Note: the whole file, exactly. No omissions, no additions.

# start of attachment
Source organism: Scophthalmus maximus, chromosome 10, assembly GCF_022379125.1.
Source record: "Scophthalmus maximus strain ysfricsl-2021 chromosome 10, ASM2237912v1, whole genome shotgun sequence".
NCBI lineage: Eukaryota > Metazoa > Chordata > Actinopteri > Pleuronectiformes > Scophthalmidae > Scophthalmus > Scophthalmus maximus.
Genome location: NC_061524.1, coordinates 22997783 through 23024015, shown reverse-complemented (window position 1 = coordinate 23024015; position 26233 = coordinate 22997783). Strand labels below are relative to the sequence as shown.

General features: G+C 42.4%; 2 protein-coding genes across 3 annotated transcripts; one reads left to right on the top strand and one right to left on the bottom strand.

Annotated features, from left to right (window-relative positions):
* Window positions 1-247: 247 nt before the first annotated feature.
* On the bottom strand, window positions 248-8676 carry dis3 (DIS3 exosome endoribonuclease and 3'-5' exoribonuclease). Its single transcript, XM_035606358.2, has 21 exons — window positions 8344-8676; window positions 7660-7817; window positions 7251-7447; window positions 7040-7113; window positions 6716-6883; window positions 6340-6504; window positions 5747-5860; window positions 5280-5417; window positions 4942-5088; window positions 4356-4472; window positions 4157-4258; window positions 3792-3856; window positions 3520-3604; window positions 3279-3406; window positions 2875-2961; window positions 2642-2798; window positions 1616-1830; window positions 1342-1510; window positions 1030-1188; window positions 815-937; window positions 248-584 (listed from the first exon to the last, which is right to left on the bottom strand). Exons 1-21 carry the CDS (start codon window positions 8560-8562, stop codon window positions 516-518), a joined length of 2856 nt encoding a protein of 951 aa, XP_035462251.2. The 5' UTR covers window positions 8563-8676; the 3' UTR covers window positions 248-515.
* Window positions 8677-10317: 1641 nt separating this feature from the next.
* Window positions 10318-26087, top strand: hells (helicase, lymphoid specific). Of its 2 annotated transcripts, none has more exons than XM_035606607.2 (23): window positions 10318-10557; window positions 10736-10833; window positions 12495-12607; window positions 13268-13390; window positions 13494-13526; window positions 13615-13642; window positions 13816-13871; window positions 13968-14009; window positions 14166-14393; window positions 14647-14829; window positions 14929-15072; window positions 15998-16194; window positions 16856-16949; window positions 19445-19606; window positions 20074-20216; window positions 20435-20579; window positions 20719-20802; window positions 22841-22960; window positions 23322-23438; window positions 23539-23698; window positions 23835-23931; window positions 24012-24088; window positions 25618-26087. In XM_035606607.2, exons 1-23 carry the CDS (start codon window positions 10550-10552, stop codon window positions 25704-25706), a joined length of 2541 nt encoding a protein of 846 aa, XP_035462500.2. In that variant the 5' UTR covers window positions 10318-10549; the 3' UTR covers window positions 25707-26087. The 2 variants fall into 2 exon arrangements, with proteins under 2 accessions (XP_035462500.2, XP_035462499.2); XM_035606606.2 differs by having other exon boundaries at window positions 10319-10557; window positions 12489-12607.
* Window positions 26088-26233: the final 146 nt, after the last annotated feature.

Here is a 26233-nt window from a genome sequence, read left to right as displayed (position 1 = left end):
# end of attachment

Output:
Source organism: Scophthalmus maximus, chromosome 10, assembly GCF_022379125.1.
Source record: "Scophthalmus maximus strain ysfricsl-2021 chromosome 10, ASM2237912v1, whole genome shotgun sequence".
NCBI lineage: Eukaryota > Metazoa > Chordata > Actinopteri > Pleuronectiformes > Scophthalmidae > Scophthalmus > Scophthalmus maximus.
Genome location: NC_061524.1, coordinates 22997783 through 23024015, shown reverse-complemented (window position 1 = coordinate 23024015; position 26233 = coordinate 22997783). Strand labels below are relative to the sequence as shown.

General features: G+C 42.4%; 2 protein-coding genes across 3 annotated transcripts; one reads left to right on the top strand and one right to left on the bottom strand.

Annotated features, from left to right (window-relative positions):
* Window positions 1-247: 247 nt before the first annotated feature.
* On the bottom strand, window positions 248-8676 carry dis3 (DIS3 exosome endoribonuclease and 3'-5' exoribonuclease). Its single transcript, XM_035606358.2, has 21 exons — window positions 8344-8676; window positions 7660-7817; window positions 7251-7447; window positions 7040-7113; window positions 6716-6883; window positions 6340-6504; window positions 5747-5860; window positions 5280-5417; window positions 4942-5088; window positions 4356-4472; window positions 4157-4258; window positions 3792-3856; window positions 3520-3604; window positions 3279-3406; window positions 2875-2961; window positions 2642-2798; window positions 1616-1830; window positions 1342-1510; window positions 1030-1188; window positions 815-937; window positions 248-584 (listed from the first exon to the last, which is right to left on the bottom strand). Exons 1-21 carry the CDS (start codon window positions 8560-8562, stop codon window positions 516-518), a joined length of 2856 nt encoding a protein of 951 aa, XP_035462251.2. The 5' UTR covers window positions 8563-8676; the 3' UTR covers window positions 248-515.
* Window positions 8677-10317: 1641 nt separating this feature from the next.
* Window positions 10318-26087, top strand: hells (helicase, lymphoid specific). Of its 2 annotated transcripts, none has more exons than XM_035606607.2 (23): window positions 10318-10557; window positions 10736-10833; window positions 12495-12607; window positions 13268-13390; window positions 13494-13526; window positions 13615-13642; window positions 13816-13871; window positions 13968-14009; window positions 14166-14393; window positions 14647-14829; window positions 14929-15072; window positions 15998-16194; window positions 16856-16949; window positions 19445-19606; window positions 20074-20216; window positions 20435-20579; window positions 20719-20802; window positions 22841-22960; window positions 23322-23438; window positions 23539-23698; window positions 23835-23931; window positions 24012-24088; window positions 25618-26087. In XM_035606607.2, exons 1-23 carry the CDS (start codon window positions 10550-10552, stop codon window positions 25704-25706), a joined length of 2541 nt encoding a protein of 846 aa, XP_035462500.2. In that variant the 5' UTR covers window positions 10318-10549; the 3' UTR covers window positions 25707-26087. The 2 variants fall into 2 exon arrangements, with proteins under 2 accessions (XP_035462500.2, XP_035462499.2); XM_035606606.2 differs by having other exon boundaries at window positions 10319-10557; window positions 12489-12607.
* Window positions 26088-26233: the final 146 nt, after the last annotated feature.

Here is a 26233-nt window from a genome sequence, read left to right as displayed (position 1 = left end):